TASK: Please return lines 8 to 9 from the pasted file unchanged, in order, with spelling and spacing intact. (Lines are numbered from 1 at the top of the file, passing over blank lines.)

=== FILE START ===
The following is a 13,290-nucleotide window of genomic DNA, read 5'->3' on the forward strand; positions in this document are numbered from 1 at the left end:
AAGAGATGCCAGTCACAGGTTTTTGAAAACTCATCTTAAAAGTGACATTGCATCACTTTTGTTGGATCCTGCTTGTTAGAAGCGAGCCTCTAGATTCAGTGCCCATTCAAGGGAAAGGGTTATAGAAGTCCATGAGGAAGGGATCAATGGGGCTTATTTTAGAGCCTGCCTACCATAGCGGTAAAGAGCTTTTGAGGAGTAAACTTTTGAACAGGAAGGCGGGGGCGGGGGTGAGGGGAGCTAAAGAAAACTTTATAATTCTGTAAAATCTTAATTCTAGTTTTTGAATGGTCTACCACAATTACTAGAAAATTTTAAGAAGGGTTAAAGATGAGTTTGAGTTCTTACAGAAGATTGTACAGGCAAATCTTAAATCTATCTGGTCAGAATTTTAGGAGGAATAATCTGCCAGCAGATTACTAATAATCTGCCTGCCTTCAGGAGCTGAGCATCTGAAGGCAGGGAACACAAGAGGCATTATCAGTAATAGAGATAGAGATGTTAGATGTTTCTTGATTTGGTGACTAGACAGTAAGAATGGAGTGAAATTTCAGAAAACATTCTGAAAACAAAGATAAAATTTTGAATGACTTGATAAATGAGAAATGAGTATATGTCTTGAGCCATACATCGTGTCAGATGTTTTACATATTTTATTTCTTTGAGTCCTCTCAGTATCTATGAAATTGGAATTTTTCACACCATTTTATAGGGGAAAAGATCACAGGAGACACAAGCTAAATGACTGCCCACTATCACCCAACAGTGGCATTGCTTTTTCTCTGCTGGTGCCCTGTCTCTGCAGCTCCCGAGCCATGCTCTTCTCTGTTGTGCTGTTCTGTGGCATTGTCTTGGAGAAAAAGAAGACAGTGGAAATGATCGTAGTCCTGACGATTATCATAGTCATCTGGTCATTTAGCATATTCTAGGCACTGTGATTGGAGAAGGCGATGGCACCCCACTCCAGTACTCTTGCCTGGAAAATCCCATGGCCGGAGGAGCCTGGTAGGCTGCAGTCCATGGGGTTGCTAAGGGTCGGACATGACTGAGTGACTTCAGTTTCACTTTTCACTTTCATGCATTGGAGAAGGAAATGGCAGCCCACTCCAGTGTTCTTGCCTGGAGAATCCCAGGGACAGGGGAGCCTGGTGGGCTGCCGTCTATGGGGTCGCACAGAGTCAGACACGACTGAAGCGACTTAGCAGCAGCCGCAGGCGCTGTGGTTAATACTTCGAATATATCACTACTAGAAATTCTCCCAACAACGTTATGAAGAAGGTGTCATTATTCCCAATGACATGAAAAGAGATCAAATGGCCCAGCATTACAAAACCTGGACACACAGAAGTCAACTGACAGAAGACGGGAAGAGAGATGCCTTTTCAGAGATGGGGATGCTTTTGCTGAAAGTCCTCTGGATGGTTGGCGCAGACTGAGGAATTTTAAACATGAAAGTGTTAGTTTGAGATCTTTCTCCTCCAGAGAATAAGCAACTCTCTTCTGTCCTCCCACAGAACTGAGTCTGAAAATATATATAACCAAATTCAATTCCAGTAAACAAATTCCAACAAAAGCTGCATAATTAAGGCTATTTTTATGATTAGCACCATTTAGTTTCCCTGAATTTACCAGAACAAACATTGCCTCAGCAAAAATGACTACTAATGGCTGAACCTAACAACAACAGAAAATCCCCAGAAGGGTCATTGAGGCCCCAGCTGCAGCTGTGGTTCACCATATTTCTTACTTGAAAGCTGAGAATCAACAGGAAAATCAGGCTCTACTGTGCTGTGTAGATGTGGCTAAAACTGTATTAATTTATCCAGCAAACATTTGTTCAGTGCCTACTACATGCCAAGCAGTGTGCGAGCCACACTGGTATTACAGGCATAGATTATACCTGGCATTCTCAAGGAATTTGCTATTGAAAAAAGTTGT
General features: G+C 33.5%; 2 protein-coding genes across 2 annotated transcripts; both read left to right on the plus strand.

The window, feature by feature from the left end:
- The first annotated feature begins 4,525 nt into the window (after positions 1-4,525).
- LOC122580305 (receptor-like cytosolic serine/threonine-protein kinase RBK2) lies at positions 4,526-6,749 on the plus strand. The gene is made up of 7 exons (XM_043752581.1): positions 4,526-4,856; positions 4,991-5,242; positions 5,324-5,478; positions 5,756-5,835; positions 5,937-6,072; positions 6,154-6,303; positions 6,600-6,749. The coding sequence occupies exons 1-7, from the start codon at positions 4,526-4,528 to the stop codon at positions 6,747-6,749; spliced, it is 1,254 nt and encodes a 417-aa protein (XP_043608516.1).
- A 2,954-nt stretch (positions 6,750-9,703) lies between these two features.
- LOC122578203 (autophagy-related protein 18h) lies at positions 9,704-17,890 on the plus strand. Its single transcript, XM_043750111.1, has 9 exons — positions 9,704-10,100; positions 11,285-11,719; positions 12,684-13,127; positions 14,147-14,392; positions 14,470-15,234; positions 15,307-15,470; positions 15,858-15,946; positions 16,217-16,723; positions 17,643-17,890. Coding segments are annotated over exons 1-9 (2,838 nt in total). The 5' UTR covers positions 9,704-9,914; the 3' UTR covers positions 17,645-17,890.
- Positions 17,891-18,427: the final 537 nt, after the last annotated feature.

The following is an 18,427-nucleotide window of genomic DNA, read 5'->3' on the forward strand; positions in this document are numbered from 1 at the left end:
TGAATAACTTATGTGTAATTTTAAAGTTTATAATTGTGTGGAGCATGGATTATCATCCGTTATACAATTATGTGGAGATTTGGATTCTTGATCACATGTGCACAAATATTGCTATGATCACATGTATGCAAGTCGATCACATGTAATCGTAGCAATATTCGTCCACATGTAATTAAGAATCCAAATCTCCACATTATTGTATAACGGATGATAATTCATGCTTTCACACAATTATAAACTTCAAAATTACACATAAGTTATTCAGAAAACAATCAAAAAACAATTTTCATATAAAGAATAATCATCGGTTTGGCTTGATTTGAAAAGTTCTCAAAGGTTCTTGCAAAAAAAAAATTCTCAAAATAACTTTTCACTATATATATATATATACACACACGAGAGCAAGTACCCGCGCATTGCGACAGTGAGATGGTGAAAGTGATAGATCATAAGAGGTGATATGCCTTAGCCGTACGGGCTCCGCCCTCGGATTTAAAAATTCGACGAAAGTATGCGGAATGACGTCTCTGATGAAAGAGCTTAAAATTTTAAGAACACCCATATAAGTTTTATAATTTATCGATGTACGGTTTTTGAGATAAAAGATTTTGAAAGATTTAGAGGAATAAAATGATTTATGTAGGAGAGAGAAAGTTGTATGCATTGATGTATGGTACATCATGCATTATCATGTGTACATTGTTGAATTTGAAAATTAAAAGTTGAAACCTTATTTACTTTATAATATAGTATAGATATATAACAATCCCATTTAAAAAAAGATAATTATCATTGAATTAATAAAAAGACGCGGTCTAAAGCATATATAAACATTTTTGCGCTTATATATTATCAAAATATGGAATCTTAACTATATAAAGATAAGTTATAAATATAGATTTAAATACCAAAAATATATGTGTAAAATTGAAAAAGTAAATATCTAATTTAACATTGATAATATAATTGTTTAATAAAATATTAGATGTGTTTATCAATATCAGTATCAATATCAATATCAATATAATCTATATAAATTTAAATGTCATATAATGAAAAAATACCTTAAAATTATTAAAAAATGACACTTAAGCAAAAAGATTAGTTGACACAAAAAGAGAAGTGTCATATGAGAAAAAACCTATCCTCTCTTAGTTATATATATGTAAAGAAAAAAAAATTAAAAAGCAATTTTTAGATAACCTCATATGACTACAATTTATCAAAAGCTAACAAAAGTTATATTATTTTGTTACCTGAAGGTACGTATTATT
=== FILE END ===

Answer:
- LOC122578203 (autophagy-related protein 18h) lies at positions 9,704-17,890 on the plus strand. Its single transcript, XM_043750111.1, has 9 exons — positions 9,704-10,100; positions 11,285-11,719; positions 12,684-13,127; positions 14,147-14,392; positions 14,470-15,234; positions 15,307-15,470; positions 15,858-15,946; positions 16,217-16,723; positions 17,643-17,890. Coding segments are annotated over exons 1-9 (2,838 nt in total). The 5' UTR covers positions 9,704-9,914; the 3' UTR covers positions 17,645-17,890.
- Positions 17,891-18,427: the final 537 nt, after the last annotated feature.